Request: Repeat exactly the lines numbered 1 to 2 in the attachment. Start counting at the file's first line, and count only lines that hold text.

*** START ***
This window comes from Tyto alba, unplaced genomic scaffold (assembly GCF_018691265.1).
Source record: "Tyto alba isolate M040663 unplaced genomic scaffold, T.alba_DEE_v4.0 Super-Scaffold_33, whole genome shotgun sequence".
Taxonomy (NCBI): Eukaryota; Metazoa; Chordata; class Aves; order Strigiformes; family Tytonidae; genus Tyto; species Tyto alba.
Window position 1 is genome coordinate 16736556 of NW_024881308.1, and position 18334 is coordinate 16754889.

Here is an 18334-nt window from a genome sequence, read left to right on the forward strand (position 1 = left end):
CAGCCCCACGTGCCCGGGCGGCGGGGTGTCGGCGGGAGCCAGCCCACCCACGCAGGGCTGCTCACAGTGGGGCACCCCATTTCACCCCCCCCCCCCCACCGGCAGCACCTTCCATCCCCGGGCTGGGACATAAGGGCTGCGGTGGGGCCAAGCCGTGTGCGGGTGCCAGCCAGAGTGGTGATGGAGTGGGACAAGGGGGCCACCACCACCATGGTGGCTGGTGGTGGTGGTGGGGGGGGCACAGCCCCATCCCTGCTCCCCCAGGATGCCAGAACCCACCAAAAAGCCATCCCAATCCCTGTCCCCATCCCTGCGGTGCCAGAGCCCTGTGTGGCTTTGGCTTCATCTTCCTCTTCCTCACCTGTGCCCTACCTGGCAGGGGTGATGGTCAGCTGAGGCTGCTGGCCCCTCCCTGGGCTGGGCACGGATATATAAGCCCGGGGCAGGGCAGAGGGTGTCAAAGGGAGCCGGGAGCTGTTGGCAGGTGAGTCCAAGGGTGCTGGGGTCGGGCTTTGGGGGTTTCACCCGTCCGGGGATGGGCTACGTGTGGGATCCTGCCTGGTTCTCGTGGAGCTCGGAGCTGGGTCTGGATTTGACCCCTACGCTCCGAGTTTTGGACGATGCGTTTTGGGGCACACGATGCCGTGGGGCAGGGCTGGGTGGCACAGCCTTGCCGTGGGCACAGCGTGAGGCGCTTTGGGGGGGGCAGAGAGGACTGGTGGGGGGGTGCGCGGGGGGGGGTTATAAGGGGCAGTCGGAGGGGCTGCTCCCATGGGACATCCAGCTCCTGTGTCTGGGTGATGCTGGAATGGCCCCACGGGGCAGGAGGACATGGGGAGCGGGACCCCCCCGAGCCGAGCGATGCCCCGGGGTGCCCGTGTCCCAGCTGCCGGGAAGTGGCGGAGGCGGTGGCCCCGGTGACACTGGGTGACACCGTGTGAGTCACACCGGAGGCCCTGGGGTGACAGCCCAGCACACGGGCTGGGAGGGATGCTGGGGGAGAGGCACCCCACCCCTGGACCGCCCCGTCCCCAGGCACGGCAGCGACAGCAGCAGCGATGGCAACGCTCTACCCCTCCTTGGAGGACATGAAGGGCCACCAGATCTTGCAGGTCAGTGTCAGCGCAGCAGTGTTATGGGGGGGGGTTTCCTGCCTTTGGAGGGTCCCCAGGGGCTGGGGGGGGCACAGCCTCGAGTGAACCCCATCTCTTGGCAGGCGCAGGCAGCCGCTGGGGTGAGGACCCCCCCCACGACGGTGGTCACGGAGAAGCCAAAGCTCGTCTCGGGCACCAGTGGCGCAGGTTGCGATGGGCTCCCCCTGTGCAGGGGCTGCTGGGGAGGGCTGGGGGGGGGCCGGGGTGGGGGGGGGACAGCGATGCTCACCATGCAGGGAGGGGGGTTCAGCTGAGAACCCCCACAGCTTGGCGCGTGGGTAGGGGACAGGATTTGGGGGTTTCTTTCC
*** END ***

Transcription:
This window comes from Tyto alba, unplaced genomic scaffold (assembly GCF_018691265.1).
Source record: "Tyto alba isolate M040663 unplaced genomic scaffold, T.alba_DEE_v4.0 Super-Scaffold_33, whole genome shotgun sequence".